Dakshinayana (Sanskrit: दक्षिणायन, romanizedDakṣiṇāyana)[1] is a Hindu astronomical concept that refers to the movement of the sun to the south of the equator,[2][3] and is also a term that indicates the six-month period between the summer solstice and the winter solstice. Dakshinayana begins on Karka Sankranti or July 16, as it marks the transition of the sun into Karka rashi (Cancer).

It marks the end of the six-month Uttarayana period of Hindu calendar and the beginning of the eponymous period called the Dakshinayana, which itself ends at Makara Sankranti and the Uttarayana period begins.[4]

According to the Puranas, Dakshinayana marks the period when the deities are in their celestial sleep, regarded to be their night.[5]


  1. ^ Hudson, D. Dennis (2008-09-25). The Body of God: An Emperor's Palace for Krishna in Eighth-Century Kanchipuram. Oxford University Press, USA. p. 581. ISBN 978-0-19-536922-9.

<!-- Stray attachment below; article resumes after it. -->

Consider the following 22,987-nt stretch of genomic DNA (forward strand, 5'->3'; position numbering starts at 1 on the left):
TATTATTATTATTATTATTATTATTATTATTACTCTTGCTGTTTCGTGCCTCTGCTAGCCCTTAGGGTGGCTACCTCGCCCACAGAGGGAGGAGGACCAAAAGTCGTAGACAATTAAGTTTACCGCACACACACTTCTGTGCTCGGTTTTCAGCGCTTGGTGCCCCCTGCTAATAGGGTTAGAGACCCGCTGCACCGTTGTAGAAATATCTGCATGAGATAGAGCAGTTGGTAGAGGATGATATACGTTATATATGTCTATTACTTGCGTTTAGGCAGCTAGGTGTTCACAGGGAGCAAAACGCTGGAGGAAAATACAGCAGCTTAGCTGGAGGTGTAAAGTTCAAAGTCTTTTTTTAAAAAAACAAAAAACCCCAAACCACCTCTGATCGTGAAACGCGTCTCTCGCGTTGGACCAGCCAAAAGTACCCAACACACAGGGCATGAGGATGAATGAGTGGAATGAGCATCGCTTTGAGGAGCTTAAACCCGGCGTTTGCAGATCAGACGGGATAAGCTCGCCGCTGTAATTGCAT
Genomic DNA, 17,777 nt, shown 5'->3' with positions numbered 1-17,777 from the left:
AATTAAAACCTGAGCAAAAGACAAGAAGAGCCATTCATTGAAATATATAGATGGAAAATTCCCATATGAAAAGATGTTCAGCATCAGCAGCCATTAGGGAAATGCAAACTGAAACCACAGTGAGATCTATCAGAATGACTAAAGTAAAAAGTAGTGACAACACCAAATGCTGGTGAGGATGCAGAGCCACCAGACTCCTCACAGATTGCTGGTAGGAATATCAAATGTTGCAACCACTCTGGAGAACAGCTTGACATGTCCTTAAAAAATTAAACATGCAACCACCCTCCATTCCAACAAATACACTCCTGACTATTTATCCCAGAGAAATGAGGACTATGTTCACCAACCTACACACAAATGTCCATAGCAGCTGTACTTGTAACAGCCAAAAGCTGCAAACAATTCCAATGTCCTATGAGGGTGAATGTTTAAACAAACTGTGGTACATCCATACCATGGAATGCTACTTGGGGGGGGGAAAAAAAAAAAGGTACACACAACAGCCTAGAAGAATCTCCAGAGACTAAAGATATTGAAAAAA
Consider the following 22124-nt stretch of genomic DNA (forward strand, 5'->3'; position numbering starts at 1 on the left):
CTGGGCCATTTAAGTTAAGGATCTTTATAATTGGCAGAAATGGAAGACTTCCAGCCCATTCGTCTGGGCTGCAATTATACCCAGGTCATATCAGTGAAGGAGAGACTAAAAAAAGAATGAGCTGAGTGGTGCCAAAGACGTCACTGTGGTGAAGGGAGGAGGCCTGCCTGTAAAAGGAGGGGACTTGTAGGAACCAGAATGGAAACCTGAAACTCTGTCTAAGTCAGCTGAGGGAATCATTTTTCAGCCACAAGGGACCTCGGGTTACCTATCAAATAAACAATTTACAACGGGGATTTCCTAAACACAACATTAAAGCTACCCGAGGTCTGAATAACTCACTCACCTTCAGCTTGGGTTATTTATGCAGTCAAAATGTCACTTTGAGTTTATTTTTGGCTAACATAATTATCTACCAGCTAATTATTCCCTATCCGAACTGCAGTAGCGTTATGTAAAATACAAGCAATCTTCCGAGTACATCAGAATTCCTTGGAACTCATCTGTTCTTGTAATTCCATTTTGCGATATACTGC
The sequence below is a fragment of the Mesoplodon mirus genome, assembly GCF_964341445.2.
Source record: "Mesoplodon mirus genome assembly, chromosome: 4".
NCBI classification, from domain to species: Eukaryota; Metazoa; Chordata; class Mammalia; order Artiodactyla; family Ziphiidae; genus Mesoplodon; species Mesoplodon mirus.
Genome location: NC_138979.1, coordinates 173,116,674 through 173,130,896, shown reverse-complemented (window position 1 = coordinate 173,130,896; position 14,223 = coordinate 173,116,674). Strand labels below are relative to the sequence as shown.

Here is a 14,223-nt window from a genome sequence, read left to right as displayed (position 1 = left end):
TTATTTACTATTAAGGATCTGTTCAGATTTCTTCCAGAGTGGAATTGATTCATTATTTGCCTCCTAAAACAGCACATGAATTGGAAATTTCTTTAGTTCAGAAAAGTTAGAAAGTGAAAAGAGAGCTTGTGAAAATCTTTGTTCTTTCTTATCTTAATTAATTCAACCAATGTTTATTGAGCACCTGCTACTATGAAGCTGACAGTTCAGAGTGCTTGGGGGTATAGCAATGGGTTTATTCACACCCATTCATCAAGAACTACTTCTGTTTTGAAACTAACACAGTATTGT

2. ^ The Bhagavata Purana 1. Penguin Random House India Private Limited. 2019-01-05. p. 441. ISBN 978-93-5305-378-9.
  3. ^ Garg, Gaṅgā Rām (1992). Encyclopaedia of the Hindu World. Concept Publishing Company. p. 853. ISBN 978-81-7022-373-3.
  4. ^ James G. Lochtefeld (2002). The Illustrated Encyclopedia of Hinduism: A-M. The Rosen Publishing Group. pp. 351–. ISBN 978-0-8239-3179-8.
  5. ^ Books, Kausiki (2021-10-24). Narada Purana Part 2: English Translation only without Slokas. Kausiki Books. p. 611.